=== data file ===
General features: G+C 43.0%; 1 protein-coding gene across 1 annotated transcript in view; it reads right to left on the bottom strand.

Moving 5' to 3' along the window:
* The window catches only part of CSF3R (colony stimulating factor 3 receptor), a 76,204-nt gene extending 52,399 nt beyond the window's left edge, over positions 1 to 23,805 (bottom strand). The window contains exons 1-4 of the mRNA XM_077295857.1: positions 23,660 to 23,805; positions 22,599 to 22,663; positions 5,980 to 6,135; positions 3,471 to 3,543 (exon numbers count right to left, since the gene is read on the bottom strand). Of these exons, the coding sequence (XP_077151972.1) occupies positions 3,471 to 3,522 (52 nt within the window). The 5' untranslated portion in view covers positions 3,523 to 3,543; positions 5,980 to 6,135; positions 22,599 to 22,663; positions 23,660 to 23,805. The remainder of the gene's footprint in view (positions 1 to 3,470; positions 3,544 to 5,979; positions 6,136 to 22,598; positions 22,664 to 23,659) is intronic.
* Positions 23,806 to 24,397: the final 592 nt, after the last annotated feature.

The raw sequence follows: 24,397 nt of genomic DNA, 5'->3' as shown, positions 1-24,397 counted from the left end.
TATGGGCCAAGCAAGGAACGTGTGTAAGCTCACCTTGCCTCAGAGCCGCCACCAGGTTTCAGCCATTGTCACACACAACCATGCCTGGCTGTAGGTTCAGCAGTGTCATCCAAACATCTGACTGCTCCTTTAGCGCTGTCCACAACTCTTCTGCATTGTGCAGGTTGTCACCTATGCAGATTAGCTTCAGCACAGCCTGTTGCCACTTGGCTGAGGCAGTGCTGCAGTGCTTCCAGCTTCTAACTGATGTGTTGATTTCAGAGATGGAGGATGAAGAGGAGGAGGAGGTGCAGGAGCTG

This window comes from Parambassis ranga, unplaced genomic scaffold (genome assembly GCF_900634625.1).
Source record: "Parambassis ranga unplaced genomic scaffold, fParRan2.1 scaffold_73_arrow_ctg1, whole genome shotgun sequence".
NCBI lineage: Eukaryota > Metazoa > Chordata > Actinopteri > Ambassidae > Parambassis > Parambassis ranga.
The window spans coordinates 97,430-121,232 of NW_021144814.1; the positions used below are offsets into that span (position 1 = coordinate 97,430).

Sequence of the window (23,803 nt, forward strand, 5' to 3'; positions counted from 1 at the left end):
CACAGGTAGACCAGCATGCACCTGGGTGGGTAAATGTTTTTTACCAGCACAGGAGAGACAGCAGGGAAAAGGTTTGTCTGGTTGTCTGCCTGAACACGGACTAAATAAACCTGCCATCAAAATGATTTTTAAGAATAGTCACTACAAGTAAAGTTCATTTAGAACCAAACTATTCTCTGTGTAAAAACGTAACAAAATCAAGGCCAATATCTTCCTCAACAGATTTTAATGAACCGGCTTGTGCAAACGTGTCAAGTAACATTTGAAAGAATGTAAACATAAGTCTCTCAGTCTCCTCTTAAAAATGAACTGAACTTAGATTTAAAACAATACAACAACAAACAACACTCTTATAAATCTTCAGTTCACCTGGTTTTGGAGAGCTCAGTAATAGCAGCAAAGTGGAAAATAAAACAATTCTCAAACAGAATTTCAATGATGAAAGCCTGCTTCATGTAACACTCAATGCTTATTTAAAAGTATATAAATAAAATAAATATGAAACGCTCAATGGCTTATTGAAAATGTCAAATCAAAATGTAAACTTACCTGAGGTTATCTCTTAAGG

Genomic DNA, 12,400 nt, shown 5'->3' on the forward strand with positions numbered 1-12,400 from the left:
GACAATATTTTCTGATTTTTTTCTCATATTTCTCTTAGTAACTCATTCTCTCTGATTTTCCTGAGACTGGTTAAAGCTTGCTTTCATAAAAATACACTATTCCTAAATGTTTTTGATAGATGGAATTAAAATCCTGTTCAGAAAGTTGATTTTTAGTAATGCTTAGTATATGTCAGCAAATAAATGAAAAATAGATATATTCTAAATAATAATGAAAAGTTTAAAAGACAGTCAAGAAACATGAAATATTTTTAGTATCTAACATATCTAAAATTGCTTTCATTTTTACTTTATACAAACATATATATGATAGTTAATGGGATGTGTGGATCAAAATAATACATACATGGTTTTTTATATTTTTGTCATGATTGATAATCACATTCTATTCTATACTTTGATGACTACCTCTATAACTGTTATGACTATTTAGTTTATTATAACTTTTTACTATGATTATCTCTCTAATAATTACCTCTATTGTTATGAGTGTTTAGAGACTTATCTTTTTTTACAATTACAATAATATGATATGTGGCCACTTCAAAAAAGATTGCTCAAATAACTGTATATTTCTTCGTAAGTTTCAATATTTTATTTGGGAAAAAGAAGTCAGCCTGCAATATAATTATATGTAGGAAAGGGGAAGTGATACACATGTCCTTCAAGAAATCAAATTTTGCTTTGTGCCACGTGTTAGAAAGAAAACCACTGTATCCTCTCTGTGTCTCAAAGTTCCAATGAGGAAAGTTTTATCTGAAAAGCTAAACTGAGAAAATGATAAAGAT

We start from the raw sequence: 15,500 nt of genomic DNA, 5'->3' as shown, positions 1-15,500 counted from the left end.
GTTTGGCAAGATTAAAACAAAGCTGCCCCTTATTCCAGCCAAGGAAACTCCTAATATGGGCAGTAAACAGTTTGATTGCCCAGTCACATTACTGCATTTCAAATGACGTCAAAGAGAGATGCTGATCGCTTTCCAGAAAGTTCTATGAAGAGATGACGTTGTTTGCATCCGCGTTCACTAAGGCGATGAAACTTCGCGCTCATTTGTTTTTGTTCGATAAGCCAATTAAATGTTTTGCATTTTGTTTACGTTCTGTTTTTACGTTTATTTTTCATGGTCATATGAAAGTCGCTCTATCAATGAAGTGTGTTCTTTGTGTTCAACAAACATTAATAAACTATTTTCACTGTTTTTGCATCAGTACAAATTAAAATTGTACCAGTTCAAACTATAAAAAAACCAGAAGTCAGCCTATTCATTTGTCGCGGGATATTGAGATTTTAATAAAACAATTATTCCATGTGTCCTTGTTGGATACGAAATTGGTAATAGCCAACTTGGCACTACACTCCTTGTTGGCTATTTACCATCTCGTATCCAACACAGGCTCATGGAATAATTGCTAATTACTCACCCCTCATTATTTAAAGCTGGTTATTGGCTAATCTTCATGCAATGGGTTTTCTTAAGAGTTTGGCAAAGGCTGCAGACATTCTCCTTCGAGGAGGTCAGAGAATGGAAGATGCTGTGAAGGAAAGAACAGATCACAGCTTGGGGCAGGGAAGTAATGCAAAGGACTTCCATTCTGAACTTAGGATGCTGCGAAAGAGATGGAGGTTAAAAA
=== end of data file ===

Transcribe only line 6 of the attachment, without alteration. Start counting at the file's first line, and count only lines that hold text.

TATGGGCCAAGCAAGGAACGTGTGTAAGCTCACCTTGCCTCAGAGCCGCCACCAGGTTTCAGCCATTGTCACACACAACCATGCCTGGCTGTAGGTTCAGCAGTGTCATCCAAACATCTGACTGCTCCTTTAGCGCTGTCCACAACTCTTCTGCATTGTGCAGGTTGTCACCTATGCAGATTAGCTTCAGCACAGCCTGTTGCCACTTGGCTGAGGCAGTGCTGCAGTGCTTCCAGCTTCTAACTGATGTGTTGATTTCAGAGATGGAGGATGAAGAGGAGGAGGAGGTGCAGGAGCTG